(Reuters) - U.S. approval of Dow AgroSciences’ new genetically-modified corn and soybeans takes the agricultural giant a step closer to its “most important” product launch ever, but a series of hurdles remain, the company said on Thursday.
“We sure are aware of the concerns that have been expressed,” said Dow AgroSciences President Tim Hassinger in an interview.
“At the same time, we’ve been really pleased with how the farm community and the broader agricultural community have come forward in support,” he said.
Dow AgroSciences, a unit of Dow Chemical Co, has spent nearly five years seeking U.S. regulatory approval for the new herbicide product and new herbicide-tolerant crops that together Dow calls the “Enlist Weed Control System,” which Dow projects has a $1 billion value for the company. The company hopes Enlist can be on the market in time for the 2015 U.S. planting season.
“This regulatory process on Enlist... has been a lot of work. This has been very thoroughly tested,” said Hassinger.
Farmers who plant Enlist crops can spray their fields with Enlist herbicide and kill weeds but not the crops. Dow, which had $7.1 billion in revenues in 2013, hopes Enlist will boost its share of the lucrative U.S. seed market, which now is dominated by Monsanto.
But threats of lawsuits by food safety and environmental groups who want to block Enlist could delay Dow’s hopes to have farmers planting the new crops next spring. Critics have inundated regulators with predictions that Enlist herbicide, made with 2,4-dichlorophenoxyacetic acid, (2-4D), will increase already severe weed resistance problems on farms and create safety issues for consumers.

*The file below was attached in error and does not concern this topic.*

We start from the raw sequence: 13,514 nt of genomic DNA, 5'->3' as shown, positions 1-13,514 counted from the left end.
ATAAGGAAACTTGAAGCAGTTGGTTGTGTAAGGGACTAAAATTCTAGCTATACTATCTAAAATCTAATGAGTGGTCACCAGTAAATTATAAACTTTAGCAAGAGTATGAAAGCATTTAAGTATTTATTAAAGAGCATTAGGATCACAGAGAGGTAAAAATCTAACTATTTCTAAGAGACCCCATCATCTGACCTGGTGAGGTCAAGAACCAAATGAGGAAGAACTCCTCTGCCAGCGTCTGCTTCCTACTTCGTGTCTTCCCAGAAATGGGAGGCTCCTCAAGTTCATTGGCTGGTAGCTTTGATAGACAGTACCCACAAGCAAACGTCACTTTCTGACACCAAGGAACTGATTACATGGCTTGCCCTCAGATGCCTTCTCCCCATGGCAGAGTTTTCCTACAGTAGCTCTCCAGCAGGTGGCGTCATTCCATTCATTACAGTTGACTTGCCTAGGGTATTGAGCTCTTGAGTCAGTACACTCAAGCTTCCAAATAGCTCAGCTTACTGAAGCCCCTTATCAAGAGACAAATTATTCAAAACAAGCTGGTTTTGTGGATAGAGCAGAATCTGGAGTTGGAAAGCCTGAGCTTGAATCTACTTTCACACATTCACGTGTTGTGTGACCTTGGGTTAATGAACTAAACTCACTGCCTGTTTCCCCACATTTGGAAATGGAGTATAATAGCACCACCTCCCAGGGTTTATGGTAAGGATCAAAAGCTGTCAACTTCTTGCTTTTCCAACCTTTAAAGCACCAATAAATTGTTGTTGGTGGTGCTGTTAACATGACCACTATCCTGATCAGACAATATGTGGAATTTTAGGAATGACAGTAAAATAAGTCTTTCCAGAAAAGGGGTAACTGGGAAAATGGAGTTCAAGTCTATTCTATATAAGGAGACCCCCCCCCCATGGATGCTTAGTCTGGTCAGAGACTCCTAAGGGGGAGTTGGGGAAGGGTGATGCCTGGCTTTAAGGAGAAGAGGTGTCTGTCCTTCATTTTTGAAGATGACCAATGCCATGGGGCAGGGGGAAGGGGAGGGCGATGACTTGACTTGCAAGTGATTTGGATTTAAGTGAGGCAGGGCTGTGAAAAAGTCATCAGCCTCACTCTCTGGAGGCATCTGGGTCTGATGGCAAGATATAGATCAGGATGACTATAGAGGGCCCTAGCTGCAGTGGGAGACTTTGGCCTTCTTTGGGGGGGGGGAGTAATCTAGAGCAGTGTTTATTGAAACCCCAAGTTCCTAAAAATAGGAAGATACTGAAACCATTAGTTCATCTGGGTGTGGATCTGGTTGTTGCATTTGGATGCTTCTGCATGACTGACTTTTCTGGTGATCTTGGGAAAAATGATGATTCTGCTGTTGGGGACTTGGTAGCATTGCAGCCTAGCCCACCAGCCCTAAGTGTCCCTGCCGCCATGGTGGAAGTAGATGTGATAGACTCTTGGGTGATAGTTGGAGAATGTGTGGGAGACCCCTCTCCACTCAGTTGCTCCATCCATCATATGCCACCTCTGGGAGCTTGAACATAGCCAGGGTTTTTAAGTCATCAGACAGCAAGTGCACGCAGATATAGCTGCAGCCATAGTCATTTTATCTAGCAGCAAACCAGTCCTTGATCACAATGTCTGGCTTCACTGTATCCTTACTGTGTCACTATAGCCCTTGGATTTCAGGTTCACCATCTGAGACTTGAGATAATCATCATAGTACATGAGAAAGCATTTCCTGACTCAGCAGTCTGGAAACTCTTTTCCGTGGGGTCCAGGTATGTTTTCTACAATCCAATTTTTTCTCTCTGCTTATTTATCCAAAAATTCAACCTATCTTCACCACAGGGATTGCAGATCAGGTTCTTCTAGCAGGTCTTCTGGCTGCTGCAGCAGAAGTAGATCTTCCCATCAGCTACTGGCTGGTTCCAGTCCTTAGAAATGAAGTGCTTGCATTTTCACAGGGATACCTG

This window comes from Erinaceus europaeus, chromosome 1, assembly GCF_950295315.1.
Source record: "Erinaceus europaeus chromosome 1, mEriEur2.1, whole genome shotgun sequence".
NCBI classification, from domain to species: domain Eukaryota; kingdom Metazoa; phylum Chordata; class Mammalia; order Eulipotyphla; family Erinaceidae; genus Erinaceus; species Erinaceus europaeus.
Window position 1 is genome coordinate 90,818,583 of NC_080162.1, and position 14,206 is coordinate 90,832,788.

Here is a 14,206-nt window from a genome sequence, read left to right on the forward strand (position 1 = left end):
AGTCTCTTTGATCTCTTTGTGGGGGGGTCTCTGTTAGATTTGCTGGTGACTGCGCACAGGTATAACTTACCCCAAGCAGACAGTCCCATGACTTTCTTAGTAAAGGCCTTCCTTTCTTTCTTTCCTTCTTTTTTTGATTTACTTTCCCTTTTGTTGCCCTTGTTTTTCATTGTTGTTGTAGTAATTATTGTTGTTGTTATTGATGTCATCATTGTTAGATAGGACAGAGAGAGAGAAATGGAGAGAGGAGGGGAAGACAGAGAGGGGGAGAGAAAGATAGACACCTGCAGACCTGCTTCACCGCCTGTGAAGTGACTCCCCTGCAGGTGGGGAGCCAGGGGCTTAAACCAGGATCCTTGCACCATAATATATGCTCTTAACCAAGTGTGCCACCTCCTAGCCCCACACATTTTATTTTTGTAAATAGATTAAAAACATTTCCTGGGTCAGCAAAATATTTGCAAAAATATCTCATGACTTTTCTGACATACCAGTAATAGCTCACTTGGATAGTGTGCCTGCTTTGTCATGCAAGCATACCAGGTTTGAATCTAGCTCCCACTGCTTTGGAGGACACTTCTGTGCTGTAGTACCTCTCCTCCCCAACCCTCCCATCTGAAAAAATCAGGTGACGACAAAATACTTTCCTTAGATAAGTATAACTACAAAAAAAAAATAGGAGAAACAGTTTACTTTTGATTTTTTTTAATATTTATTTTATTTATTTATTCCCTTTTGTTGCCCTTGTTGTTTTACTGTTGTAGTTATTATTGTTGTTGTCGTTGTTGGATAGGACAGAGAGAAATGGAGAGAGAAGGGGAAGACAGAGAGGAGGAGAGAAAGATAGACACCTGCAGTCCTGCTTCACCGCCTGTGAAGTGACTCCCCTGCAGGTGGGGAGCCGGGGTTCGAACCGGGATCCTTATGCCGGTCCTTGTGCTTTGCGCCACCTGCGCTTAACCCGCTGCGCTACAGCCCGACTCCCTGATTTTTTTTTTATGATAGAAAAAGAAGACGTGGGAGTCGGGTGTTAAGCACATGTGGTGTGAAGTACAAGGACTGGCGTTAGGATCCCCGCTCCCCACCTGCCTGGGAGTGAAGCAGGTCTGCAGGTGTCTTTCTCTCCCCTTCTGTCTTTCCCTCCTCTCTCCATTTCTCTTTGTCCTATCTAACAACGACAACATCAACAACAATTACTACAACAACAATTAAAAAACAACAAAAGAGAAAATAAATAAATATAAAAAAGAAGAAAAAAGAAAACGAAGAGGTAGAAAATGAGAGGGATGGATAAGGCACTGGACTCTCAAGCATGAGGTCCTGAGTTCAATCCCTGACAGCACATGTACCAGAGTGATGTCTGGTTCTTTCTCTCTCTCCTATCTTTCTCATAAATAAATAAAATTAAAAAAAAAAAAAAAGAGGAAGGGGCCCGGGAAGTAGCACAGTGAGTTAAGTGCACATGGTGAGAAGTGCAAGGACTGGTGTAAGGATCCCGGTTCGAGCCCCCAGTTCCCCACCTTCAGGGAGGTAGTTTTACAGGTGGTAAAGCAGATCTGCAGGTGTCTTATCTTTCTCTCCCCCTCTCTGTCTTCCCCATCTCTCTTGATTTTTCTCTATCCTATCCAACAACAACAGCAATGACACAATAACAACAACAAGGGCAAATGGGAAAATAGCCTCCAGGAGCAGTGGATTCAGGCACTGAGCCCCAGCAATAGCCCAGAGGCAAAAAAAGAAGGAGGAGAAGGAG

“We will litigate,” said Andrew Kimbrell, founder and executive director of the Center for Food Safety. The non-profit group has a history of winning court orders that have delayed other genetically modified crops, including GMO sugar beets, canola and alfalfa.
Another potential hurdle is Dow’s lack of Chinese import approval for Enlist. China has recently been rejecting shipments of U.S. corn because of concerns that it contains a GMO corn developed by Syngenta AG that has U.S. approval but not Chinese approval.
Dow says it has not determined if it will wait for Chinese approval before selling Enlist in the United States. Hassinger said Thursday the company was “right in the middle of the process” in its quest for Chinese import approval of Enlist. That process generally takes two years, he said.
Part of the process requires Dow to ship its GMO seeds to China for testing before they can gain approval, he said.
And though the U.S. Department of Agriculture granted approval of Enlist crops on Wednesday, the company still needs approval from the Environmental Protection Agency for Enlist herbicide.
Hassinger said until the EPA announces its decision, the company will not discuss detailed plans for commercialization.
Dow already has approvals in Canada and is seeking approval in Brazil and Argentina.
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